"Save early and save often" is one of the few pieces of financial advice almost everyone agrees on. There are huge benefits to starting early. But if you've missed that chance to start saving in your 20s or early 30s, all hope is not lost.
Get Rich Slowly explains how to get back on track if you're 40 or older and just now starting to save:
The good news is there are ways to get on track. The bad news is that none of them are ideal or even easy. You, therefore, have to decide which one (or more) of the following impositions of imperfection you will pursue for your best shot at recovery:
- Invest three times more than someone who started 10 years earlier
- Accept a higher level of risk
- Get more involved in your investing activities
To make up for the lost time without taking on more risky investments, you'll have to invest much more than someone younger. See how much you should have saved, by age, in your retirement account.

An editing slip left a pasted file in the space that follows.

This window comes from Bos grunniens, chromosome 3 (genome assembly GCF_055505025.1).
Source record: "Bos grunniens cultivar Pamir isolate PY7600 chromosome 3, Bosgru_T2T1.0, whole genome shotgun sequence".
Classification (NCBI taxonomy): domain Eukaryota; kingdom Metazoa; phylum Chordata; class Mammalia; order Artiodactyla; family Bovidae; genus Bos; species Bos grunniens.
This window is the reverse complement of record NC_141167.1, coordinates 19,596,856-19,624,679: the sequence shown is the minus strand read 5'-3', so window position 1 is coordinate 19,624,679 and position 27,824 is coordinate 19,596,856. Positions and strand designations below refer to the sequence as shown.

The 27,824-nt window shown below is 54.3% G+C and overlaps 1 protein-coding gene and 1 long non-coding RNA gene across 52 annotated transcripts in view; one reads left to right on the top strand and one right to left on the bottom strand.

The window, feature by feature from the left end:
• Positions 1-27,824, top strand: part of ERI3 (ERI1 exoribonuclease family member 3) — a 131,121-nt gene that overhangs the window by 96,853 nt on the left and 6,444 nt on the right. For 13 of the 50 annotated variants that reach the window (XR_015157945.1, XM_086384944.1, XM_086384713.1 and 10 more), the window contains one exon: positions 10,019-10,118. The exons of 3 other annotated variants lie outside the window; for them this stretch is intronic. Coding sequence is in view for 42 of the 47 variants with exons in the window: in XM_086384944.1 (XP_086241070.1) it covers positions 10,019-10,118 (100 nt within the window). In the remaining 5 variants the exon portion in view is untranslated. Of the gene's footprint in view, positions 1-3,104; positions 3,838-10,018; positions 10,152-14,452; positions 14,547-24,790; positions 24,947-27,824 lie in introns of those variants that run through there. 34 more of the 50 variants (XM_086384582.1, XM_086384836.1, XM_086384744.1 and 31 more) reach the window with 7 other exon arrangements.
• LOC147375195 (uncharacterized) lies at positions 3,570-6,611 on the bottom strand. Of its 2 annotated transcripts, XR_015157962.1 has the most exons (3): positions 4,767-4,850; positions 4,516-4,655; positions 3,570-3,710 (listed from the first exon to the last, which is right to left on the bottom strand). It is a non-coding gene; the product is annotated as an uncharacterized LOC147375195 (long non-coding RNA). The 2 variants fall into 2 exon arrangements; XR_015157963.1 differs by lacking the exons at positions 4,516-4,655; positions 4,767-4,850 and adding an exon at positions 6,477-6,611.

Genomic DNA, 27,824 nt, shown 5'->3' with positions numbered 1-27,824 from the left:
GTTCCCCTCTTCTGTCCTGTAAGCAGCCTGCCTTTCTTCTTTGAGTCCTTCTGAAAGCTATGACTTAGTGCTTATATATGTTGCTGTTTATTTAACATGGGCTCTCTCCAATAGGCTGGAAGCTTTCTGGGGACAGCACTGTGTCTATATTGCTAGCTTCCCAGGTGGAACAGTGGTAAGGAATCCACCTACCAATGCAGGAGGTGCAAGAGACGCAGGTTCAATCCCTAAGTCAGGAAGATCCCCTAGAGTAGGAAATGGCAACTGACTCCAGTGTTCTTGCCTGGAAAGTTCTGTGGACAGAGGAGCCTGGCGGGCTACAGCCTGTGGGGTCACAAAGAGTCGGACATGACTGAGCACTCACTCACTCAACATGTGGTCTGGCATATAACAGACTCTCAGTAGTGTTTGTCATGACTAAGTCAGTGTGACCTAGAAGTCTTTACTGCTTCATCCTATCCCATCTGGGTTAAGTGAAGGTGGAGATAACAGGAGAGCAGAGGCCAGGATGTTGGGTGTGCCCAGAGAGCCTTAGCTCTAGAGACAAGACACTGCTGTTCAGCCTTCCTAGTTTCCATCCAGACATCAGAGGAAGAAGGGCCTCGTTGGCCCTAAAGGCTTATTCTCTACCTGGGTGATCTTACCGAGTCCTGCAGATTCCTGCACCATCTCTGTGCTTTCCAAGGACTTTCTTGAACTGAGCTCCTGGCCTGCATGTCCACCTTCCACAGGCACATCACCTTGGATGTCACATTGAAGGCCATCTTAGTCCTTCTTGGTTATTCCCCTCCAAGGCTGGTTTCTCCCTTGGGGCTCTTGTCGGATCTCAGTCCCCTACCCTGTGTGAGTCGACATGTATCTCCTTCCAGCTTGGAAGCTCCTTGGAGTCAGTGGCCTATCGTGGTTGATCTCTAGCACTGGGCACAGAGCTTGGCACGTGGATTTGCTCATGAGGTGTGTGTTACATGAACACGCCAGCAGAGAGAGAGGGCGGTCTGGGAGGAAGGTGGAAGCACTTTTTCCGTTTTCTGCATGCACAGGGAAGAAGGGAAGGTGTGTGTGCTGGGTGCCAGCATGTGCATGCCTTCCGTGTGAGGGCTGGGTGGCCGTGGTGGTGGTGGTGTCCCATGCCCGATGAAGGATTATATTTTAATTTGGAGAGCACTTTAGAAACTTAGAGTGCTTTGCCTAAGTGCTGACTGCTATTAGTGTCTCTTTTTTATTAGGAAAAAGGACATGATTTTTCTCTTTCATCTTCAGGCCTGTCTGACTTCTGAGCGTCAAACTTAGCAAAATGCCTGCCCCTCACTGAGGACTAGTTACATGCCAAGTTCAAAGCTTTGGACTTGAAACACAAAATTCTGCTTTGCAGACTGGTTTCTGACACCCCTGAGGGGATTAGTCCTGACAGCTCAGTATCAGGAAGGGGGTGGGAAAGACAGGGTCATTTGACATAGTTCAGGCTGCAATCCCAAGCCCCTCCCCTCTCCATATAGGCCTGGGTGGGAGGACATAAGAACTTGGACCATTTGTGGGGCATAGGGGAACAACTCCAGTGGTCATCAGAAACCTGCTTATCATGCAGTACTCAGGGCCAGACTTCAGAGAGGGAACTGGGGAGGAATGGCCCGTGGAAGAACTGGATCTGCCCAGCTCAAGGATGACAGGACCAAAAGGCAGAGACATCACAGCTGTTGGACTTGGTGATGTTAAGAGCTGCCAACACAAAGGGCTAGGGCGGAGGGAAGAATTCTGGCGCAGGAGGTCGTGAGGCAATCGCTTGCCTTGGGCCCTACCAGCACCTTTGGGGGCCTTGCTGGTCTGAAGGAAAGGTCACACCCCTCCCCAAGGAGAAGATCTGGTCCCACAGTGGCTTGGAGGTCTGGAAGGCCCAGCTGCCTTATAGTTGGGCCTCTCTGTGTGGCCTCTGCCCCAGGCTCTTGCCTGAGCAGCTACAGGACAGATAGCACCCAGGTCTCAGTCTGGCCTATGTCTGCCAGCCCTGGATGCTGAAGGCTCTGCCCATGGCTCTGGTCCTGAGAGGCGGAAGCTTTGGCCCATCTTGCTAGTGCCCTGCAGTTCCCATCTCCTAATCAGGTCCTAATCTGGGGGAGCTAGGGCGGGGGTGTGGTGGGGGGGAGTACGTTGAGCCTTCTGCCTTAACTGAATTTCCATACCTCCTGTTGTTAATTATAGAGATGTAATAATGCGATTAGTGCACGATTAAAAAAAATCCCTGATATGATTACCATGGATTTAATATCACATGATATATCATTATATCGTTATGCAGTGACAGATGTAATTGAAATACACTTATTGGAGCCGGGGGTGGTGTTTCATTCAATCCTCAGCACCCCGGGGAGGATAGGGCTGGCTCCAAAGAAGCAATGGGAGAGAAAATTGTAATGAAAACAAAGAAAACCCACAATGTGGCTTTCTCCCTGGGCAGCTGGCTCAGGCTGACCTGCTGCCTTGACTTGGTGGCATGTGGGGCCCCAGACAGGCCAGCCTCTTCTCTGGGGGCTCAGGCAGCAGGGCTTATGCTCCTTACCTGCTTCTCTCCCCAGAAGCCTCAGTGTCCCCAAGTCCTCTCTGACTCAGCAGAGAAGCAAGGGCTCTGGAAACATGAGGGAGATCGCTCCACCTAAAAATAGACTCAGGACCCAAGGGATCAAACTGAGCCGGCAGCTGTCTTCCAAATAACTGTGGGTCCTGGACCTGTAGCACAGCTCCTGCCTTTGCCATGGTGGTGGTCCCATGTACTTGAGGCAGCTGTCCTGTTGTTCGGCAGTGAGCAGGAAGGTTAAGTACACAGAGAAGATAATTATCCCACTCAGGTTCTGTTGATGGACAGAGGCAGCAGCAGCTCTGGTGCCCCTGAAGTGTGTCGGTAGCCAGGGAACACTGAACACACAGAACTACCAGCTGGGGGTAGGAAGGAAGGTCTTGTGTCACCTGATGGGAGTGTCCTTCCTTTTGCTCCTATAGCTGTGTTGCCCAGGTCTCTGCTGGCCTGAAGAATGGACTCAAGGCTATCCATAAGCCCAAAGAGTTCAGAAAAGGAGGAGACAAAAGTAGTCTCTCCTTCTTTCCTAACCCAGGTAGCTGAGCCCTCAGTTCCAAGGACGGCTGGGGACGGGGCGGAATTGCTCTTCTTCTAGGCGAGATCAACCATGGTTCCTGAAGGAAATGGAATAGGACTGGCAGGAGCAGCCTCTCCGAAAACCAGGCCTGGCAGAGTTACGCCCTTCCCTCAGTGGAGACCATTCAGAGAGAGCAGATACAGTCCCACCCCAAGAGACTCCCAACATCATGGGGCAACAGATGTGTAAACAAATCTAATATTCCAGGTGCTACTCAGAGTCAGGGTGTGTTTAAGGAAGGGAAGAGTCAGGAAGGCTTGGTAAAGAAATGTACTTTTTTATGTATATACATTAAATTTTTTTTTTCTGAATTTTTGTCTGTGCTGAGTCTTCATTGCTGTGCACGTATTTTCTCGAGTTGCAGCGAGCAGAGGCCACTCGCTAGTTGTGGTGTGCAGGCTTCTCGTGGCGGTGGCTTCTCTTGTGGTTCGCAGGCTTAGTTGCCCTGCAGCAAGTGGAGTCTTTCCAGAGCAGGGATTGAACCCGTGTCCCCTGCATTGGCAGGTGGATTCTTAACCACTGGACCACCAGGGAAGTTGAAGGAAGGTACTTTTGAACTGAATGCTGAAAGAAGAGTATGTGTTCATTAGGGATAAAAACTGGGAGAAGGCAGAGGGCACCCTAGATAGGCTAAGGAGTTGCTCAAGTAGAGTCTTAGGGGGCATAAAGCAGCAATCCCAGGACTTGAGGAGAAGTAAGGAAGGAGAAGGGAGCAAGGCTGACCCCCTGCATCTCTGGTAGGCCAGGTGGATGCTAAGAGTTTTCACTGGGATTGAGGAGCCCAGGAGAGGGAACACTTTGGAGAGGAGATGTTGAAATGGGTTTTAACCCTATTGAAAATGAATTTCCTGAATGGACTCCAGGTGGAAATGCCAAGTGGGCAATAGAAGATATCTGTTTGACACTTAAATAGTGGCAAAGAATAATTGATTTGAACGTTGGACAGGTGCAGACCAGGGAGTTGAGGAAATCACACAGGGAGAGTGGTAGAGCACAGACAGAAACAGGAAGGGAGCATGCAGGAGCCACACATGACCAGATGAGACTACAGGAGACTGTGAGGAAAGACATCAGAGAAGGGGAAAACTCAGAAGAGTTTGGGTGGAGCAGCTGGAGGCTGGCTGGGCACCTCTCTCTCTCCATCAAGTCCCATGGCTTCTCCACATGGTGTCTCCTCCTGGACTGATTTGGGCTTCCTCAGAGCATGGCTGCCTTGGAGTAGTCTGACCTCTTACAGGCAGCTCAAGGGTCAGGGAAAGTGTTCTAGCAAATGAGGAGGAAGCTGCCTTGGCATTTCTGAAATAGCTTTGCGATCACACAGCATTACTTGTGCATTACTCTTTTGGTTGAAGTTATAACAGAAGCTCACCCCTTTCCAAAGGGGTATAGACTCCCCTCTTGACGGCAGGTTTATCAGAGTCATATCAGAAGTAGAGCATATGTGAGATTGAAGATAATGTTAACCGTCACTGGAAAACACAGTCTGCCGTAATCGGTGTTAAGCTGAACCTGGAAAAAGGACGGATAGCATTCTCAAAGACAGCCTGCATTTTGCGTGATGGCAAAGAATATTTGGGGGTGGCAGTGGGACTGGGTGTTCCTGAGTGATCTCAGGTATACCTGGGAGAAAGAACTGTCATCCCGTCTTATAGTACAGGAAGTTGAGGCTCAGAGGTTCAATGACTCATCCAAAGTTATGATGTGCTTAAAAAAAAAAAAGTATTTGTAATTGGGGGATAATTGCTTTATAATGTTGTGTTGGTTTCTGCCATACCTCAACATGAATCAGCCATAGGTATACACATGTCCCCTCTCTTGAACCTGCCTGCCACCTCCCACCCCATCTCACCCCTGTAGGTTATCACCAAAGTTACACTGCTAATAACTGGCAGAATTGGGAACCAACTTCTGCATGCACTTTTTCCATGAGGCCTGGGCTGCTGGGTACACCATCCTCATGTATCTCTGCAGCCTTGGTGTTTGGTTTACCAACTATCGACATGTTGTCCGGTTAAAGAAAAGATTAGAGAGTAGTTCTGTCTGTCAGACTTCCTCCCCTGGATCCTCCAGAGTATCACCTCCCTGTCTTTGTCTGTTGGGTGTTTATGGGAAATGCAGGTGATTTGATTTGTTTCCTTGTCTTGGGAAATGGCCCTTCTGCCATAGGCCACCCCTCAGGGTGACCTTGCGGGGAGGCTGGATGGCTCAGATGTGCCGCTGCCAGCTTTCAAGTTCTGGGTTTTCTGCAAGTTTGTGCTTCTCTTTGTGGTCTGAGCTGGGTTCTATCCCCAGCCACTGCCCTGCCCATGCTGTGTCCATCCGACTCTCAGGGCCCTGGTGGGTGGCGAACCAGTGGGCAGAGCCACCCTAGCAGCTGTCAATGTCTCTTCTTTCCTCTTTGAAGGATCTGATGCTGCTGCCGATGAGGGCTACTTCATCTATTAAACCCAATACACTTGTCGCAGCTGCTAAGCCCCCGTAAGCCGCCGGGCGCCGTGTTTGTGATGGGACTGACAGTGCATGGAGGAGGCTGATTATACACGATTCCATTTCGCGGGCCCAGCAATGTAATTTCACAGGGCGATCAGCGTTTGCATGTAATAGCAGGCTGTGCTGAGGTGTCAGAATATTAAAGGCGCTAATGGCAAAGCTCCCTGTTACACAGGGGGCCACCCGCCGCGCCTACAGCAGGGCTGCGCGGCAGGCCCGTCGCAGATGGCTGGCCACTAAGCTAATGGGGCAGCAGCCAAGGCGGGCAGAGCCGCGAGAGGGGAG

If you're willing to take on more risk, you can invest in more aggressive investments. Yes, this is risky and there's no assurance that it will pay off, but as Get Rich Slowly points out, the question isn't whether or not to risk with your savings but how much to risk. You could take on a little more risk in exchange for the probability of higher returns.
The third strategy is to get into more active investments, such as rental property. It's a second job, but "in 20 years, you can turn this investment into a self-perpetuating income stream with a built-in hedge against inflation.
None of these choices are pleasant, but at least there's hope — if you start saving now.
Starting to save for retirement at 40 [Get Rich Slowly]